Figure 3. Inoculation of sheep with Cav-VP7 R0 and SG33-VP7 elicits T-cell responses.

Sheep were immunized twice at a four-week interval with recombinant vectors and cellular immune responses were analyzed at D60. Prescapular lymph node cells were isolated and cultured in complete medium alone or with the VP7 recombinant protein. The specific proliferation was evaluated as [the % divided T cells cultured with VP7 protein] − [the % divided T cells cultured in medium alone]. (A) The percentage of CD8+ T cells that had divided in the absence or presence of VP7 is shown (* statistical difference between immunized groups p = 0.0085). (B) The percentage of CD4+ T cells that had divided in the absence or presence of VP7 is shown. (C) PBMCs were labeled with CFSE and cultured in complete medium alone -or with either SG33 or SG33-VP7. VP7-specific CD4+ T cell proliferation was evaluated as [the % divided CD4+ T cells cultured with recombinant vector] − [the % divided CD4+ T cells cultured in medium alone]. Horizontal bars represent the means of proliferation for each group.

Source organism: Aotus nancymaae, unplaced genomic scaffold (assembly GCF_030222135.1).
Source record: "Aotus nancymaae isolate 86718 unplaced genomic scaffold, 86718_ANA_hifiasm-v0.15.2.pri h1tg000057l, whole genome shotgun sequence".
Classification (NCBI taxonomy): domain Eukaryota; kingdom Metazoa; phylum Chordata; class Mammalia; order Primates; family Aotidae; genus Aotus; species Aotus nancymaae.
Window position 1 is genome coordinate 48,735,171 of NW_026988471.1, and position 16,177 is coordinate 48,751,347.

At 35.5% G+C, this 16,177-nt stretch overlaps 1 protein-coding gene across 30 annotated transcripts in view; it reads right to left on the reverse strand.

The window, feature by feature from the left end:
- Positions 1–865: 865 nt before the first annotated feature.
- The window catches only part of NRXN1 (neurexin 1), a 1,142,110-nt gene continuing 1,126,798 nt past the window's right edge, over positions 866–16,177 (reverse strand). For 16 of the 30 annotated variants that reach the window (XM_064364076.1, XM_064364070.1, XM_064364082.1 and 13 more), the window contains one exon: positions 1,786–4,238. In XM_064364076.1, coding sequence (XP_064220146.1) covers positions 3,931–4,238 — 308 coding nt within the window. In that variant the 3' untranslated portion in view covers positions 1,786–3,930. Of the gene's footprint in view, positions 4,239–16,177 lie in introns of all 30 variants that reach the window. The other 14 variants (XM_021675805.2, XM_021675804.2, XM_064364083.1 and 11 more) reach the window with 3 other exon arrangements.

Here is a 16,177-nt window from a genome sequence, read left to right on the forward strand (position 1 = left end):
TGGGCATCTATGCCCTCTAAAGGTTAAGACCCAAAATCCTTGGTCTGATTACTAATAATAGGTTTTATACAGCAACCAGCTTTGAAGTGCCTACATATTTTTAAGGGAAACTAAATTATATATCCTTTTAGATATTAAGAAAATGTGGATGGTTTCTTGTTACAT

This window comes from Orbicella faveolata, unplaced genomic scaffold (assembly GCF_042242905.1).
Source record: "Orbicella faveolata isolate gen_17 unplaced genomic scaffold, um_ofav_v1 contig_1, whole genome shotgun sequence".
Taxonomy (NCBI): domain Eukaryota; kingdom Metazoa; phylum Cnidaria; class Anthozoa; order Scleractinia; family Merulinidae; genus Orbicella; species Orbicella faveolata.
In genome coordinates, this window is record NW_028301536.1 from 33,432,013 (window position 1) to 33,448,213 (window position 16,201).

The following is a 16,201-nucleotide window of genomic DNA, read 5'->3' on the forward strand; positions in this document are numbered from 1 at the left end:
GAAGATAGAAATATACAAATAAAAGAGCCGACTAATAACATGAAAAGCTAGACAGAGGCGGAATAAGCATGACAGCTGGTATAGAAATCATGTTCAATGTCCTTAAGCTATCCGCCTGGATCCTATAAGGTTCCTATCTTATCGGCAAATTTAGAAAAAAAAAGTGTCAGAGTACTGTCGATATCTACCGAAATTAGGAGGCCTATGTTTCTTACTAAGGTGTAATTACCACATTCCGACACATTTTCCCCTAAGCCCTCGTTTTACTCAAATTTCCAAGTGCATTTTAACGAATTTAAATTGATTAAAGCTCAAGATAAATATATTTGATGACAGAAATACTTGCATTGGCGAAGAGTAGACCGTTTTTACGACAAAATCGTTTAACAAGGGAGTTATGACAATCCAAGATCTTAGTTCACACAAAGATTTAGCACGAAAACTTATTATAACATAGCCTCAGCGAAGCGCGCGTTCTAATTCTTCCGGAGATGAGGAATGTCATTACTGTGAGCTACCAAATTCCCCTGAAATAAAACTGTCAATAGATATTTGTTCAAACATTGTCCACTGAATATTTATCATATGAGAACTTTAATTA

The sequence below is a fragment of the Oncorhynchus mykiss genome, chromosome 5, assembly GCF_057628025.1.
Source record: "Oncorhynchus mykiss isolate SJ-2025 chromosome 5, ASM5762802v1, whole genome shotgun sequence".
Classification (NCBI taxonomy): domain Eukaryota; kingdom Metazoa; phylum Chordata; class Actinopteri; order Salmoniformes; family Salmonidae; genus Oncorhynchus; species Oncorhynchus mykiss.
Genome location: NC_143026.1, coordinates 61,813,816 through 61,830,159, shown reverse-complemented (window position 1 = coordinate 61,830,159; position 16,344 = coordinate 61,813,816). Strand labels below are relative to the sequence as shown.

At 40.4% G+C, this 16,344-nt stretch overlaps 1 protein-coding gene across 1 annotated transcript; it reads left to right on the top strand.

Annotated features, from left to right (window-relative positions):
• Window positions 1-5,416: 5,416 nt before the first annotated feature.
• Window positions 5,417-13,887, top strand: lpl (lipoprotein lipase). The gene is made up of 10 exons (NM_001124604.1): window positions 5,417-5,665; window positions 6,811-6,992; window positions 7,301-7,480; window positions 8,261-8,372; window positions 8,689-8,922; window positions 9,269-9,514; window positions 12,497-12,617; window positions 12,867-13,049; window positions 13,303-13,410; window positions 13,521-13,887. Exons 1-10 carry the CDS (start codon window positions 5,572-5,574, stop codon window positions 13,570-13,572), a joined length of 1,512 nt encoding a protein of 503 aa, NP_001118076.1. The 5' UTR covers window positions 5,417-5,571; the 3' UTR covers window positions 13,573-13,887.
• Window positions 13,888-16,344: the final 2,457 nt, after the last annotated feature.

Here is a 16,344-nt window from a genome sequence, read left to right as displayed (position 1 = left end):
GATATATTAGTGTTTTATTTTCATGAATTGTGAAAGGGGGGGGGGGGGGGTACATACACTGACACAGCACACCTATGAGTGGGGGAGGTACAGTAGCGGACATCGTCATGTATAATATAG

Homologous challenge in vaccinated sheep with Cav-VP7 R0

Since Cav-VP7 R0 had been shown to induce both CD4+ and CD8+ T-cell responses, its capacity to afford protection against virulent challenge was assessed in a vaccination trial. Two groups of sheep were inoculated with Cav-VP7 R0 according to the vaccination protocol followed for the first experiment. While control sheep remained seronegative until challenge, all vaccinated sheep seroconverted against VP7 (Figure 4). By twenty-one days after challenge with BTV-2 (Figure 4A) or BTV-8 (Figure 4B), all controls had developed a high antibody response against VP7. The level of VP7-specific antibody was also boosted in the vaccinated groups after challenge.